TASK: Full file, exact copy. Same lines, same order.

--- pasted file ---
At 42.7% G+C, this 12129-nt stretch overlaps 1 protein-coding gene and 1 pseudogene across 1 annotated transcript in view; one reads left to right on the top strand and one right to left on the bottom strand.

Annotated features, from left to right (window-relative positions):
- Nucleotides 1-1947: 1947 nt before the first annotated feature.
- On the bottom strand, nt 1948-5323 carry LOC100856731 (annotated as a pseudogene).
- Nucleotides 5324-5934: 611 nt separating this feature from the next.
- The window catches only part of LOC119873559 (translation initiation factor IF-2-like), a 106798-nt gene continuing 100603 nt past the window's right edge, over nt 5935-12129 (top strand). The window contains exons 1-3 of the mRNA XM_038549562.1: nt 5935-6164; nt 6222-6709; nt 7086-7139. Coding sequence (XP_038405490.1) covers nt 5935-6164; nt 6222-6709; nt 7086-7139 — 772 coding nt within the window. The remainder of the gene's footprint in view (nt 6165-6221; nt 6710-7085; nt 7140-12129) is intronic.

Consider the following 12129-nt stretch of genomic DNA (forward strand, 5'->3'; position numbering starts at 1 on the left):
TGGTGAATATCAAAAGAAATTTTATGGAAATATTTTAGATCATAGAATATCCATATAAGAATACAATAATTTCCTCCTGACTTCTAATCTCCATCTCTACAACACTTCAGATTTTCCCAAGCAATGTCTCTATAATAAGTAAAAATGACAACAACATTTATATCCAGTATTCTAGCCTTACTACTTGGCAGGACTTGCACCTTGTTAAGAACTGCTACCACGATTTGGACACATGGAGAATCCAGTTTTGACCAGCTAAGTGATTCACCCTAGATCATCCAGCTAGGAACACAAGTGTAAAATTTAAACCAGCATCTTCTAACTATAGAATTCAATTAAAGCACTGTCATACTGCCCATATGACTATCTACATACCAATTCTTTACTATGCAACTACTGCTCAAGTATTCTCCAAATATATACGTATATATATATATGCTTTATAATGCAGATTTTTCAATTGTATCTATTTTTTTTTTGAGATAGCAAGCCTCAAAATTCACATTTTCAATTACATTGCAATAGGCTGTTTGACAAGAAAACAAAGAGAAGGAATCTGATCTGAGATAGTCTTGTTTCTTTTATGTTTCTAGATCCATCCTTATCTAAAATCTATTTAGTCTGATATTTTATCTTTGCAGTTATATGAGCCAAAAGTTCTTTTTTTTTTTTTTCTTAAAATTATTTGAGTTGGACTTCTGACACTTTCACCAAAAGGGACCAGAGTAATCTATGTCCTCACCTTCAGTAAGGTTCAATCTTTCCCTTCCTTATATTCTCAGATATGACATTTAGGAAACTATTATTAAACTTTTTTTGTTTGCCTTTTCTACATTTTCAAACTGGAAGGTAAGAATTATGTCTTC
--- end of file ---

At 42.7% G+C, this 12129-nt stretch overlaps 1 protein-coding gene and 1 pseudogene across 1 annotated transcript in view; one reads left to right on the top strand and one right to left on the bottom strand.

Annotated features, from left to right (window-relative positions):
- Nucleotides 1-1947: 1947 nt before the first annotated feature.
- On the bottom strand, nt 1948-5323 carry LOC100856731 (annotated as a pseudogene).
- Nucleotides 5324-5934: 611 nt separating this feature from the next.
- The window catches only part of LOC119873559 (translation initiation factor IF-2-like), a 106798-nt gene continuing 100603 nt past the window's right edge, over nt 5935-12129 (top strand). The window contains exons 1-3 of the mRNA XM_038549562.1: nt 5935-6164; nt 6222-6709; nt 7086-7139. Coding sequence (XP_038405490.1) covers nt 5935-6164; nt 6222-6709; nt 7086-7139 — 772 coding nt within the window. The remainder of the gene's footprint in view (nt 6165-6221; nt 6710-7085; nt 7140-12129) is intronic.

Consider the following 12129-nt stretch of genomic DNA (forward strand, 5'->3'; position numbering starts at 1 on the left):
TGGTGAATATCAAAAGAAATTTTATGGAAATATTTTAGATCATAGAATATCCATATAAGAATACAATAATTTCCTCCTGACTTCTAATCTCCATCTCTACAACACTTCAGATTTTCCCAAGCAATGTCTCTATAATAAGTAAAAATGACAACAACATTTATATCCAGTATTCTAGCCTTACTACTTGGCAGGACTTGCACCTTGTTAAGAACTGCTACCACGATTTGGACACATGGAGAATCCAGTTTTGACCAGCTAAGTGATTCACCCTAGATCATCCAGCTAGGAACACAAGTGTAAAATTTAAACCAGCATCTTCTAACTATAGAATTCAATTAAAGCACTGTCATACTGCCCATATGACTATCTACATACCAATTCTTTACTATGCAACTACTGCTCAAGTATTCTCCAAATATATACGTATATATATATATGCTTTATAATGCAGATTTTTCAATTGTATCTATTTTTTTTTTGAGATAGCAAGCCTCAAAATTCACATTTTCAATTACATTGCAATAGGCTGTTTGACAAGAAAACAAAGAGAAGGAATCTGATCTGAGATAGTCTTGTTTCTTTTATGTTTCTAGATCCATCCTTATCTAAAATCTATTTAGTCTGATATTTTATCTTTGCAGTTATATGAGCCAAAAGTTCTTTTTTTTTTTTTTCTTAAAATTATTTGAGTTGGACTTCTGACACTTTCACCAAAAGGGACCAGAGTAATCTATGTCCTCACCTTCAGTAAGGTTCAATCTTTCCCTTCCTTATATTCTCAGATATGACATTTAGGAAACTATTATTAAACTTTTTTTGTTTGCCTTTTCTACATTTTCAAACTGGAAGGTAAGAATTATGTCTTC